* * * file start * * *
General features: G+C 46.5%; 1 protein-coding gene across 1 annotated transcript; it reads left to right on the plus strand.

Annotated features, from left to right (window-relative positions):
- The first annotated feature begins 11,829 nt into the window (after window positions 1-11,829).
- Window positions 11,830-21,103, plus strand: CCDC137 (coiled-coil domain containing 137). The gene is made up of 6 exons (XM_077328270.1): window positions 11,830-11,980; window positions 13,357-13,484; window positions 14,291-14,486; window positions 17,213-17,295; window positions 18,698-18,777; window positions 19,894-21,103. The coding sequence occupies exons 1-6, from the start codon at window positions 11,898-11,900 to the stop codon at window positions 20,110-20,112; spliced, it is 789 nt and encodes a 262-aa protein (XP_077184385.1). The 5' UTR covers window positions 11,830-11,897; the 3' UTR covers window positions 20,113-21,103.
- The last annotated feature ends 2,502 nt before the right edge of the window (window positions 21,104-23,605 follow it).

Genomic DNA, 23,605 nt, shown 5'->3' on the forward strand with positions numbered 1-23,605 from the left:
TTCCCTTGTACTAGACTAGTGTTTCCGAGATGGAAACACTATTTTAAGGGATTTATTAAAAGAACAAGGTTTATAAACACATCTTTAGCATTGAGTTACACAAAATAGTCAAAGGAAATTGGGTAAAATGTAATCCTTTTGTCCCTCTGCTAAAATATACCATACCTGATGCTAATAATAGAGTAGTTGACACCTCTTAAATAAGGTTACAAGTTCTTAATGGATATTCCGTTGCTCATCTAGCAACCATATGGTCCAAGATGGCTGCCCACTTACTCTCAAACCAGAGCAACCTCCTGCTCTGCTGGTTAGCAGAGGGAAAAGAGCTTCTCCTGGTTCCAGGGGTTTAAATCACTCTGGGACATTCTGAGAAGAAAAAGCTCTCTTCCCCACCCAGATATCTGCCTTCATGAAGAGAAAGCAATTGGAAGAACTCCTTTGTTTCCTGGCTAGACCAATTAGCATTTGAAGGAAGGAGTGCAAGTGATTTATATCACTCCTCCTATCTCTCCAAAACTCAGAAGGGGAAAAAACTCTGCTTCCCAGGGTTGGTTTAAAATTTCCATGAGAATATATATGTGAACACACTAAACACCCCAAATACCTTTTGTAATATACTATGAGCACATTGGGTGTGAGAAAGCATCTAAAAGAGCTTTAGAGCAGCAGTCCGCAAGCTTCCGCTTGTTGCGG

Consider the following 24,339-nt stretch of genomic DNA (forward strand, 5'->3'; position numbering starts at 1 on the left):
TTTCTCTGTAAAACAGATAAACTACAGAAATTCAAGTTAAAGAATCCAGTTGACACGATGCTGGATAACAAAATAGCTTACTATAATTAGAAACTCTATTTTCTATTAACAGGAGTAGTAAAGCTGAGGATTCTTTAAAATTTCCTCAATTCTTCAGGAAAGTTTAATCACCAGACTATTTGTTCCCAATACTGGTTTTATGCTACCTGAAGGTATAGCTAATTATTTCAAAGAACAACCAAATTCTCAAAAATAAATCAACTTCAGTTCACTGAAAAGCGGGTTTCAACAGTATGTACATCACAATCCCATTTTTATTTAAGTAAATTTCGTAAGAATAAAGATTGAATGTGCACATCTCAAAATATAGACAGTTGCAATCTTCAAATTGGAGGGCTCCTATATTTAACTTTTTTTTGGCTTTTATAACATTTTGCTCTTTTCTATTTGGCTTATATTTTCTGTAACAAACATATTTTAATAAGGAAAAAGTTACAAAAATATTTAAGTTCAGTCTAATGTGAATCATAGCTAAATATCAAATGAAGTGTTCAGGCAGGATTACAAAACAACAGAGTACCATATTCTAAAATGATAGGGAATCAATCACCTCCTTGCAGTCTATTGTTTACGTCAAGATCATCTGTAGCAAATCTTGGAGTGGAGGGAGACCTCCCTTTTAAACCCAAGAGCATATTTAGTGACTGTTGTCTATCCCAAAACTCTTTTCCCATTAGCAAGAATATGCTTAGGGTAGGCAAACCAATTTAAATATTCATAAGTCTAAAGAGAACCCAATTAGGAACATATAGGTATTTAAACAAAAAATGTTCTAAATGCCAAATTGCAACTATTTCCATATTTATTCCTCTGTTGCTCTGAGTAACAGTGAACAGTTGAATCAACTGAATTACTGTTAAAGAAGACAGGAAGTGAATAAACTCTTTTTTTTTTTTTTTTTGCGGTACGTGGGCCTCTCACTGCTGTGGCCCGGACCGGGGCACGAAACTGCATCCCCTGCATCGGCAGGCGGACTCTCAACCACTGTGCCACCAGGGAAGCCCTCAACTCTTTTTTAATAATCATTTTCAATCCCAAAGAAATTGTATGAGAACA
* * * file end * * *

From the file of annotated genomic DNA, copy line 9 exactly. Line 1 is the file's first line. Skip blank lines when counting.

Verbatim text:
TTTCTCTGTAAAACAGATAAACTACAGAAATTCAAGTTAAAGAATCCAGTTGACACGATGCTGGATAACAAAATAGCTTACTATAATTAGAAACTCTATTTTCTATTAACAGGAGTAGTAAAGCTGAGGATTCTTTAAAATTTCCTCAATTCTTCAGGAAAGTTTAATCACCAGACTATTTGTTCCCAATACTGGTTTTATGCTACCTGAAGGTATAGCTAATTATTTCAAAGAACAACCAAATTCTCAAAAATAAATCAACTTCAGTTCACTGAAAAGCGGGTTTCAACAGTATGTACATCACAATCCCATTTTTATTTAAGTAAATTTCGTAAGAATAAAGATTGAATGTGCACATCTCAAAATATAGACAGTTGCAATCTTCAAATTGGAGGGCTCCTATATTTAACTTTTTTTTGGCTTTTATAACATTTTGCTCTTTTCTATTTGGCTTATATTTTCTGTAACAAACATATTTTAATAAGGAAAAAGTTACAAAAATATTTAAGTTCAGTCTAATGTGAATCATAGCTAAATATCAAATGAAGTGTTCAGGCAGGATTACAAAACAACAGAGTACCATATTCTAAAATGATAGGGAATCAATCACCTCCTTGCAGTCTATTGTTTACGTCAAGATCATCTGTAGCAAATCTTGGAGTGGAGGGAGACCTCCCTTTTAAACCCAAGAGCATATTTAGTGACTGTTGTCTATCCCAAAACTCTTTTCCCATTAGCAAGAATATGCTTAGGGTAGGCAAACCAATTTAAATATTCATAAGTCTAAAGAGAACCCAATTAGGAACATATAGGTATTTAAACAAAAAATGTTCTAAATGCCAAATTGCAACTATTTCCATATTTATTCCTCTGTTGCTCTGAGTAACAGTGAACAGTTGAATCAACTGAATTACTGTTAAAGAAGACAGGAAGTGAATAAACTCTTTTTTTTTTTTTTTTTGCGGTACGTGGGCCTCTCACTGCTGTGGCCCGGACCGGGGCACGAAACTGCATCCCCTGCATCGGCAGGCGGACTCTCAACCACTGTGCCACCAGGGAAGCCCTCAACTCTTTTTTAATAATCATTTTCAATCCCAAAGAAATTGTATGAGAACA